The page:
Women’s Cartooning Days in Morocco

The cartoons exhibited as part of the Women’s Cartooning Days held in Casablanca draw attention to the gender stereotypes in Moroccan society and call for achieving gender equality.


Morocco- The Women’s Cartooning Days, which kicked off in Casablanca on October 15 with the motto, “Your Turn in Housekeeping” by the Hiber Association for Teaching and Empowerment with the cooperation of the Heinrich Böll Foundation in Rabat and the American Art Center in Casablanca, will continue until November 15. 60 cartoons of 15 young artists have been displayed at the exhibition held as part of the Women’s Cartooning Days.

One of the artists displaying their artworks at the exhibition, Samra Dakkak said, “The exhibition sheds light on the suffering of Moroccan women and their demand for gender equality. Through this art, we convey our messages smoothly to young people. In our artworks, we say we demand gender equality.”

She realized her dream

Another artist displaying her artworks at the exhibition, Somaya Al-Baidawi told us that she looked for an opportunity to engage in a training course. After she took a six-month training course, she began to teach young people how to draw cartoons. “I realized my dream. The art of cartooning is the art of clarity, simplification, caricature, and pantomime. Cartoons can be humorous, serious, satirical, bizarre, featured in print, film, online or any other visual media. Since the exhibition was launched, we have been trying to reach large groups of young people and students, with the aim of giving them an opportunity to express what they feel and what they think about the issue of equality, and how this can be expressed through cartoons. We allow them to use cartoons to send their messages to society.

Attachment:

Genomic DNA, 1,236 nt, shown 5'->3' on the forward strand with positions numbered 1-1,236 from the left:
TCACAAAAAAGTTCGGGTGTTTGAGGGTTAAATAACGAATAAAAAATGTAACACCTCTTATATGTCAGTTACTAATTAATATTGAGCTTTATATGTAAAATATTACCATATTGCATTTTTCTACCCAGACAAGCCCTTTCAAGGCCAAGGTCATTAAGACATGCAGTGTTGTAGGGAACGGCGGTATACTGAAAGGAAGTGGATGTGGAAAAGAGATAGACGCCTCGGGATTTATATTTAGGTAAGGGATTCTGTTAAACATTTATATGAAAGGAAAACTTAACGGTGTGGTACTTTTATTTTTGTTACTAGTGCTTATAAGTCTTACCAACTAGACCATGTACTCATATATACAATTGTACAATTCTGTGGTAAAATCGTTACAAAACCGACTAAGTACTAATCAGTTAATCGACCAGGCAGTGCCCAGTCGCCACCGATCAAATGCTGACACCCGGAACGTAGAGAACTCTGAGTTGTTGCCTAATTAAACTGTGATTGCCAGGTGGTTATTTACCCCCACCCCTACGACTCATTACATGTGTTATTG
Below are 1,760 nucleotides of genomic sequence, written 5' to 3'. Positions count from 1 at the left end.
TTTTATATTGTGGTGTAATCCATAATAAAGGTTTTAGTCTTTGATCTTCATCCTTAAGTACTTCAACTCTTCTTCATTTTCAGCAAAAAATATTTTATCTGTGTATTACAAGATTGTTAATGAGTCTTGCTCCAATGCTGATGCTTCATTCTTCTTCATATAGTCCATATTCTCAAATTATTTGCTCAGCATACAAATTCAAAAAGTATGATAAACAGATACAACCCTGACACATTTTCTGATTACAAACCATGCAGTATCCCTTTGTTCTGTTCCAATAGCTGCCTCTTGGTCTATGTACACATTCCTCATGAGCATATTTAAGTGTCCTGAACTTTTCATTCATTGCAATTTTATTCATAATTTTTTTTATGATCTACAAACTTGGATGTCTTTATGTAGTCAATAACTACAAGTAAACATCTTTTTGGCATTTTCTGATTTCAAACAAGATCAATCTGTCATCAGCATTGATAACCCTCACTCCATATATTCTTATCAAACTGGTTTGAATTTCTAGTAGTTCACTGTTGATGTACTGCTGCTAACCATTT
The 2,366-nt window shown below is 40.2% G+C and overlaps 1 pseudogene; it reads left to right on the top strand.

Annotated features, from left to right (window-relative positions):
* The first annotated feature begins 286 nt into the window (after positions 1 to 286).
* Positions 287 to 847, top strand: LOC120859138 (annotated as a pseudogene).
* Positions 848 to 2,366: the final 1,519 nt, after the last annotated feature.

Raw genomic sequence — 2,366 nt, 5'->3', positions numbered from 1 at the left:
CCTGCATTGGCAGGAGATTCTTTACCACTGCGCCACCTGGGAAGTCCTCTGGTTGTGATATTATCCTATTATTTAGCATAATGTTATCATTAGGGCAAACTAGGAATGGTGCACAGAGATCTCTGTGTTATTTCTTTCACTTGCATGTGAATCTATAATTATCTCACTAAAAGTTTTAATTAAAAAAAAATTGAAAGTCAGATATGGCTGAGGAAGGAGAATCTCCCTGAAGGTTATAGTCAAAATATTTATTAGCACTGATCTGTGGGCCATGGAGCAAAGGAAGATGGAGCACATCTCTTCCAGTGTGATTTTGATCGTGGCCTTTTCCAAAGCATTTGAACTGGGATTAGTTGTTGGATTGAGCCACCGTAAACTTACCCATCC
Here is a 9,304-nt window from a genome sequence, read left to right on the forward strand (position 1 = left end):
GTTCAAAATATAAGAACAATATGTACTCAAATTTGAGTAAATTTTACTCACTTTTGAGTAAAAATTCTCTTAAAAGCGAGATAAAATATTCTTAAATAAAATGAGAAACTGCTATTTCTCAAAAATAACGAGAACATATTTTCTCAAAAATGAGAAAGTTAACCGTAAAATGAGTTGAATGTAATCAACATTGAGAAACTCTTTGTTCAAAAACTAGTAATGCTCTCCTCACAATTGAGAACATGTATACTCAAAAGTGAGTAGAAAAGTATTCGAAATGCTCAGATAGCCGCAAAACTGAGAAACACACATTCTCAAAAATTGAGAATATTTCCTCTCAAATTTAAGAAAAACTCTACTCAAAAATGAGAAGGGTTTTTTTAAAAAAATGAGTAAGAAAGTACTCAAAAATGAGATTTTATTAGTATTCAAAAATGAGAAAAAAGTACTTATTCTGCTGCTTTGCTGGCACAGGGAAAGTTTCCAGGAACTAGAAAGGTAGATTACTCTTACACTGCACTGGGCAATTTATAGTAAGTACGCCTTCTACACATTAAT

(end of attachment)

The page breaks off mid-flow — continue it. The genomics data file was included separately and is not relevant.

Speaking about gender stereotypes, she said, “Still people believe women belong in the kitchen and home. So, we organized the Women’s Cartooning Days with the motto, ‘Your Turn in Housekeeping’ to raise awareness of the public.”

“Many things have changed but this change is insufficient”

Nadia Obeidi, director of the Career Counseling Center in Casablanca, said that their center organizes awareness-raising workshops for young people about women’s rights. “The situation of women has improved compared to what our mothers and grandfathers lived through. There are many things that have changed, but this change is insufficient to achieve gender equality. When women participate in the labor force, housework must be shared by men and women.”